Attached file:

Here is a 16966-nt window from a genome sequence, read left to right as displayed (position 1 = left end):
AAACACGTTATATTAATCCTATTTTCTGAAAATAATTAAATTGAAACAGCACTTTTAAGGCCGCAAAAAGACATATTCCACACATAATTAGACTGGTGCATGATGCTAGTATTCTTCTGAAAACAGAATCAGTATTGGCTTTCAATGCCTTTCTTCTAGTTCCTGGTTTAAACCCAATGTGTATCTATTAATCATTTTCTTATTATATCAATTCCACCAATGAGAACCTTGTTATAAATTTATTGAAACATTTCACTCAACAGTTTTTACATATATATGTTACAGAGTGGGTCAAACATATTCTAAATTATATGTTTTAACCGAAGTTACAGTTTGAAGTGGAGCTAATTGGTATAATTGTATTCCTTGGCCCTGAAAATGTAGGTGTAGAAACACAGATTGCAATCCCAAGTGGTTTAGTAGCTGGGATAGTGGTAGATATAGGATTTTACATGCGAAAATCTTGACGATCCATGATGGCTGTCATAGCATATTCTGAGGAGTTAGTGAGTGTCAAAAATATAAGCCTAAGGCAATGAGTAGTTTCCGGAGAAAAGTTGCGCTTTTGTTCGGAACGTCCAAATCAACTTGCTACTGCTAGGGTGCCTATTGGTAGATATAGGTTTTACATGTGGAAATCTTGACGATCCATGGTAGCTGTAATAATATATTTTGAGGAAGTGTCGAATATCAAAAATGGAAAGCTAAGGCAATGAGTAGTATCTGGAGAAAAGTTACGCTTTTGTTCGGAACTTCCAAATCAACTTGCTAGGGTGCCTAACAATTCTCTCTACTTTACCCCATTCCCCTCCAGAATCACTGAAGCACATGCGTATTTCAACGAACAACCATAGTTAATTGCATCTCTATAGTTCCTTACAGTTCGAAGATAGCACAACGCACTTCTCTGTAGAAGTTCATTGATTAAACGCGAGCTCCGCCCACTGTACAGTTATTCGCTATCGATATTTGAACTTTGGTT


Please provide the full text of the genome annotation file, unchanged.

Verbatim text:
Here is a 16966-nt window from a genome sequence, read left to right as displayed (position 1 = left end):
AAACACGTTATATTAATCCTATTTTCTGAAAATAATTAAATTGAAACAGCACTTTTAAGGCCGCAAAAAGACATATTCCACACATAATTAGACTGGTGCATGATGCTAGTATTCTTCTGAAAACAGAATCAGTATTGGCTTTCAATGCCTTTCTTCTAGTTCCTGGTTTAAACCCAATGTGTATCTATTAATCATTTTCTTATTATATCAATTCCACCAATGAGAACCTTGTTATAAATTTATTGAAACATTTCACTCAACAGTTTTTACATATATATGTTACAGAGTGGGTCAAACATATTCTAAATTATATGTTTTAACCGAAGTTACAGTTTGAAGTGGAGCTAATTGGTATAATTGTATTCCTTGGCCCTGAAAATGTAGGTGTAGAAACACAGATTGCAATCCCAAGTGGTTTAGTAGCTGGGATAGTGGTAGATATAGGATTTTACATGCGAAAATCTTGACGATCCATGATGGCTGTCATAGCATATTCTGAGGAGTTAGTGAGTGTCAAAAATATAAGCCTAAGGCAATGAGTAGTTTCCGGAGAAAAGTTGCGCTTTTGTTCGGAACGTCCAAATCAACTTGCTACTGCTAGGGTGCCTATTGGTAGATATAGGTTTTACATGTGGAAATCTTGACGATCCATGGTAGCTGTAATAATATATTTTGAGGAAGTGTCGAATATCAAAAATGGAAAGCTAAGGCAATGAGTAGTATCTGGAGAAAAGTTACGCTTTTGTTCGGAACTTCCAAATCAACTTGCTAGGGTGCCTAACAATTCTCTCTACTTTACCCCATTCCCCTCCAGAATCACTGAAGCACATGCGTATTTCAACGAACAACCATAGTTAATTGCATCTCTATAGTTCCTTACAGTTCGAAGATAGCACAACGCACTTCTCTGTAGAAGTTCATTGATTAAACGCGAGCTCCGCCCACTGTACAGTTATTCGCTATCGATATTTGAACTTTGGTT